An Unsafe Pair of Handsa quirky murder mystery set in rural England charting the descent and rise of a detective on the verge of a nervous breakdown. Which will break first? The case, or DCI Shand?
Medium Dead – a fun urban fantasy chronicling the crime fighting adventures of Brenda – a reluctant medium – and Brian – a Vigilante Demon with an impish sense of humour. Think Stephanie Plum with magic and a dash of Carl Hiaasen.
What Ho, Automaton! – Wodehouse Steampunk. Follow the adventures of Reggie Worcester, consulting detective, and his gentleman’s personal gentle-automaton, Reeves. It’s set in an alternative 1903 where an augmented Queen Victoria is still on the throne and automata are a common sight below stairs. Humour, Mystery, Aunts and Zeppelins!
French Fried the international bestseller – true crime, animals behaving badly and other people’s misfortunes. Imagine A Year in Provence with Miss Marple and Gerald Durrell.
International Kittens of Mystery. If you like a laugh and looking at cute kitten pictures this is the book for you. It’s a glance inside the International Kittens of Mystery – the only organisation on the planet with a plan to deal with a giant ball of wool on a collision course with Earth?
Resonance “This is one of the most original new science fiction books I have ever read. If it is as big a hit as it deserves, it may well be this book which becomes the standard by which SF stories about … are judged.”

Perhaps BVC should offer prescription coupons?




The Changing Face, Clothes, and Mood of Britain — 4 Comments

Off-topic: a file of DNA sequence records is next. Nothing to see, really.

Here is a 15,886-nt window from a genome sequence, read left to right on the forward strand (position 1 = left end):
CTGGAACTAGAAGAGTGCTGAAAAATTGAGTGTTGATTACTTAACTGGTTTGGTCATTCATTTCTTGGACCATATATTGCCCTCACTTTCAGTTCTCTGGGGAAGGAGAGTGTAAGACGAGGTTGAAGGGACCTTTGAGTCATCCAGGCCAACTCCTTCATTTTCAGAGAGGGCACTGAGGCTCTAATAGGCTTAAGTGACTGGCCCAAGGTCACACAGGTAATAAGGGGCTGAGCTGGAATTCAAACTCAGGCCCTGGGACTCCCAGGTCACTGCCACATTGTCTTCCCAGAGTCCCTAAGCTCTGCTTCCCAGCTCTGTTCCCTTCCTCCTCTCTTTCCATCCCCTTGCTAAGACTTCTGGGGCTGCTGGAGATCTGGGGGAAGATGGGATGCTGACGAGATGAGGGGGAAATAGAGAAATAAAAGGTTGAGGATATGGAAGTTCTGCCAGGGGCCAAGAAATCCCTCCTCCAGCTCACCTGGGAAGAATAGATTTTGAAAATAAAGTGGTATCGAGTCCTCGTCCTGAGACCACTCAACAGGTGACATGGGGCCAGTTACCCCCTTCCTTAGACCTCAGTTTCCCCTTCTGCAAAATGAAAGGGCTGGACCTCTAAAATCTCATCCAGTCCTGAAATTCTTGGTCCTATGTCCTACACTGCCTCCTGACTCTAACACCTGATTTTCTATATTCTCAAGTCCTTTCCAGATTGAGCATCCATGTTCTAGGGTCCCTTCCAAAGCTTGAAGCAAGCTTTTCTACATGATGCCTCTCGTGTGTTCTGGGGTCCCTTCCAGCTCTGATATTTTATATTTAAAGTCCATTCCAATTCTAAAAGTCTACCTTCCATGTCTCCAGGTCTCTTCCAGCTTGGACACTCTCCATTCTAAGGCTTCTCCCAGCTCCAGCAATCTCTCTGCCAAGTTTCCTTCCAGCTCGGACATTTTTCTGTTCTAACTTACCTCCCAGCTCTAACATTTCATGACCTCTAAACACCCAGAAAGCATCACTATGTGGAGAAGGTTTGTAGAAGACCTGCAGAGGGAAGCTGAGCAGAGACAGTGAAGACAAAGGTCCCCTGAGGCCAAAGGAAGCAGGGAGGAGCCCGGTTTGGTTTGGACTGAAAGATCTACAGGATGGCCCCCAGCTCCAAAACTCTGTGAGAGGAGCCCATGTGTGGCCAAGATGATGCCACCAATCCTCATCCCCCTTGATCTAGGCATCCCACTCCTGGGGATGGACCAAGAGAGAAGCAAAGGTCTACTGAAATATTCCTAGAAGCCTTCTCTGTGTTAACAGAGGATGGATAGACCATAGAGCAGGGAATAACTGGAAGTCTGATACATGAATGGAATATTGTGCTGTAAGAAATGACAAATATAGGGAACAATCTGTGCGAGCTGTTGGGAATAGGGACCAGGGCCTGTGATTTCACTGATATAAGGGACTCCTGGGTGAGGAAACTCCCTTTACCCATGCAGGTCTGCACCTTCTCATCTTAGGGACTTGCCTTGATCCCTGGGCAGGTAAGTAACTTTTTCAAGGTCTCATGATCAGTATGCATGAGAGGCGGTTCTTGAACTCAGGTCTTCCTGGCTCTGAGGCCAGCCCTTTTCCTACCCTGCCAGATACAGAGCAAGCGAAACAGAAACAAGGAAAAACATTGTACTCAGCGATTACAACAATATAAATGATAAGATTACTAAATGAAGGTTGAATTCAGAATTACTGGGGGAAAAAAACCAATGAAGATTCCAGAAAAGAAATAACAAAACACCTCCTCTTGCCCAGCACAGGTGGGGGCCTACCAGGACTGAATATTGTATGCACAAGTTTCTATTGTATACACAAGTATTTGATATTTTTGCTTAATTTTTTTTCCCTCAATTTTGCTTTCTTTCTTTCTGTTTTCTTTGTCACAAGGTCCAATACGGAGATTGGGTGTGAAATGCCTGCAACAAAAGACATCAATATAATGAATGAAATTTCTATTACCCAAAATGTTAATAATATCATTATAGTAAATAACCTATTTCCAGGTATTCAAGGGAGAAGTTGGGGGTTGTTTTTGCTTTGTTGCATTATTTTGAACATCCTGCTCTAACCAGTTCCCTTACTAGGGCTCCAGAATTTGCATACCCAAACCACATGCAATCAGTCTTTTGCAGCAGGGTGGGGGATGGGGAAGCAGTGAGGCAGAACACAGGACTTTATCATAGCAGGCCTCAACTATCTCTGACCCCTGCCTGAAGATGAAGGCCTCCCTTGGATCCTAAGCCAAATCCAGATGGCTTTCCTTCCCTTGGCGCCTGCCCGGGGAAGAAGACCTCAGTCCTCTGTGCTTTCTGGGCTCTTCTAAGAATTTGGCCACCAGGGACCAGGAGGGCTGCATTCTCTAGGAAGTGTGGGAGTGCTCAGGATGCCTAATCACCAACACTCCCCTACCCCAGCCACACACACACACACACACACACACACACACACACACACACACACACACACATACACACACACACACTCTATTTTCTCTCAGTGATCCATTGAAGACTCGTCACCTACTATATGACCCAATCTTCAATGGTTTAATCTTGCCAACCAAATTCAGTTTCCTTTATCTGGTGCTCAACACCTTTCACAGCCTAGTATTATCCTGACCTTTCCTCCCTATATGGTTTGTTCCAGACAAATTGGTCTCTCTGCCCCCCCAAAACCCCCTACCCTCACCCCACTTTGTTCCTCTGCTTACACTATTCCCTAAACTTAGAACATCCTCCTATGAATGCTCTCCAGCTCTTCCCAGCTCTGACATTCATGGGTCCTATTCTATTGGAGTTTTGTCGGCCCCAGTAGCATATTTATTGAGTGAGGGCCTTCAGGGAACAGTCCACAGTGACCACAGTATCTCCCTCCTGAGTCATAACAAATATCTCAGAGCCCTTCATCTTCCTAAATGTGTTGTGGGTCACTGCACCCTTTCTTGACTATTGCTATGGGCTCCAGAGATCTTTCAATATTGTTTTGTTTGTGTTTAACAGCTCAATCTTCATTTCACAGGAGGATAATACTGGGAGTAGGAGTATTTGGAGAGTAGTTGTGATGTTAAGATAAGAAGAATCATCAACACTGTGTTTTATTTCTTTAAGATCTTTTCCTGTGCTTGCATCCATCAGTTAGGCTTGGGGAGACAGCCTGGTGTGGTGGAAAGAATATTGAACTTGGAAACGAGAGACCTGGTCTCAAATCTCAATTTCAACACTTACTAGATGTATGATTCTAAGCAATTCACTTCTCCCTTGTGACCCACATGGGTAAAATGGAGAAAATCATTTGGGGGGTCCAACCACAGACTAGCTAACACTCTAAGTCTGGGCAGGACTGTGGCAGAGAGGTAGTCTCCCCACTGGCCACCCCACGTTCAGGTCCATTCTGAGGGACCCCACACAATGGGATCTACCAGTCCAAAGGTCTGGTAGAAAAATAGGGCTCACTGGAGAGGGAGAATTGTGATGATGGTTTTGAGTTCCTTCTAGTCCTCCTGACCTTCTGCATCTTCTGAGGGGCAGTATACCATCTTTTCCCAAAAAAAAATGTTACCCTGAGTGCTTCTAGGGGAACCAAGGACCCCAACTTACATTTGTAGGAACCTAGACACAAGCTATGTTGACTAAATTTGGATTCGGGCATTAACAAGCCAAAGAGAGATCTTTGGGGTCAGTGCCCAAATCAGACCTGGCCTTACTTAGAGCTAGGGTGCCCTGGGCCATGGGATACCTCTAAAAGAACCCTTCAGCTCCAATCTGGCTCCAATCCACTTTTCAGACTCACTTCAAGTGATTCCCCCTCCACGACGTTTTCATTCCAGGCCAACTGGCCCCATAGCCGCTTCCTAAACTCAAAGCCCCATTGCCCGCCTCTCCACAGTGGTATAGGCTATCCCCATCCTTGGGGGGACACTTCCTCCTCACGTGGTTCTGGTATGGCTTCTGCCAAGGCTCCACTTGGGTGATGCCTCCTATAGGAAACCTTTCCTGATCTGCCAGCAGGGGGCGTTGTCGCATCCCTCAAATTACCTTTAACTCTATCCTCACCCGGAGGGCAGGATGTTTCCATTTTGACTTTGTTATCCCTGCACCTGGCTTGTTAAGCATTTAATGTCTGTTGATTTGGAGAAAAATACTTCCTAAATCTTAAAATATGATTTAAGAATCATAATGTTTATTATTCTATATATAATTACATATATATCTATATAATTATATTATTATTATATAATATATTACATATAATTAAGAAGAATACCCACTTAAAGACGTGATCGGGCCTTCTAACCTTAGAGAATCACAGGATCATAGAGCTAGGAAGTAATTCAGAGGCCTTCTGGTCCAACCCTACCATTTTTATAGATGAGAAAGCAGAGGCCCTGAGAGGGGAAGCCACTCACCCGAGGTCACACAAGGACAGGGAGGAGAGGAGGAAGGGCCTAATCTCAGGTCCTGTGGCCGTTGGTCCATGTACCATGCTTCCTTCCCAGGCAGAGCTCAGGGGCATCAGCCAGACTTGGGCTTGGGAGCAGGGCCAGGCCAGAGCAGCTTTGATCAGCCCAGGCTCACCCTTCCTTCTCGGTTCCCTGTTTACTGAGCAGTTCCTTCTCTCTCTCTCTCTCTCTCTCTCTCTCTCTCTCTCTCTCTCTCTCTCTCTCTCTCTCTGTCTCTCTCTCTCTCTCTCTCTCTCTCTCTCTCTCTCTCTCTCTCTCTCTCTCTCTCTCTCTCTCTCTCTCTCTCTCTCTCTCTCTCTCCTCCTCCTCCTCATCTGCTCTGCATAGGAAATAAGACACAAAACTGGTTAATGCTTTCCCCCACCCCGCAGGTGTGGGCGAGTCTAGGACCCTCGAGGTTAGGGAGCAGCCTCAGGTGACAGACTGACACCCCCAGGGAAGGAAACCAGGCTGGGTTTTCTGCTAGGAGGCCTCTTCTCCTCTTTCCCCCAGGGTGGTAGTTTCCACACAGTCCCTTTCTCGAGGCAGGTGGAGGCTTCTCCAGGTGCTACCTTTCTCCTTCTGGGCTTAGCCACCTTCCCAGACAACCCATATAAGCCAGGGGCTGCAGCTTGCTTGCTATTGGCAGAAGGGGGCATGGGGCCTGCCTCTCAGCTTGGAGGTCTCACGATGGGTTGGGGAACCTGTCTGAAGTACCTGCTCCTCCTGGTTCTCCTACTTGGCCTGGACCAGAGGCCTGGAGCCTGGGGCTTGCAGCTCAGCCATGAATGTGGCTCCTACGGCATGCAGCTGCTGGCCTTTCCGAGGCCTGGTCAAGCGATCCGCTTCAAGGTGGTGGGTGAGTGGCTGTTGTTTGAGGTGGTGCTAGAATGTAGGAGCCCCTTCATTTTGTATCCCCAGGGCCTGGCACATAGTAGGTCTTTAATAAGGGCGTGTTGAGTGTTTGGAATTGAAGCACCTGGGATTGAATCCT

1. I remember the excitement, when a poll revealed that the favorite British meal was chicken tikka masala.

    • Which I think took over from Spag Bol. Chicken tikka masala though is an inspired dish. Whenever I go into an Indian restaurant, I usually spend five minutes deliberating which meal to choose, fighting the urge to go for CTM yet again, and then losing the battle in a Homer Simpson-esque, tongue lolling gurgle.

  2. I had CTM in a hole-in-the-wall family restaurant in San Francisco, and am forever spoiled. It was as if they’d picked the herbs by the back door. It is indeed an awesome dish!

  3. I have a recipe. It is a cheat, involving a jar of tikka sauce from Trader Joe’s, but it is EXACTLY convincing. You also need a small container of sour cream, which adds what Esther Friesner would call nomulence. Anyway, you get some chicken and broil it, either on a charcoal grill or under the broiler. Marinating it in yogurt and spices beforehand is optional. After it is broiled, store it in a container in the fridge until you are ready to eat. When it is chow time, empty the tikka sauce into a large saucepan. Sauteeing onions/garlic/ginger beforehand is optional. Add the chicken and heat until everything is hot. Add the sour cream and mix thoroughly; either take it off the heat or turn it way down until it is warm through. Serve immediately with rice.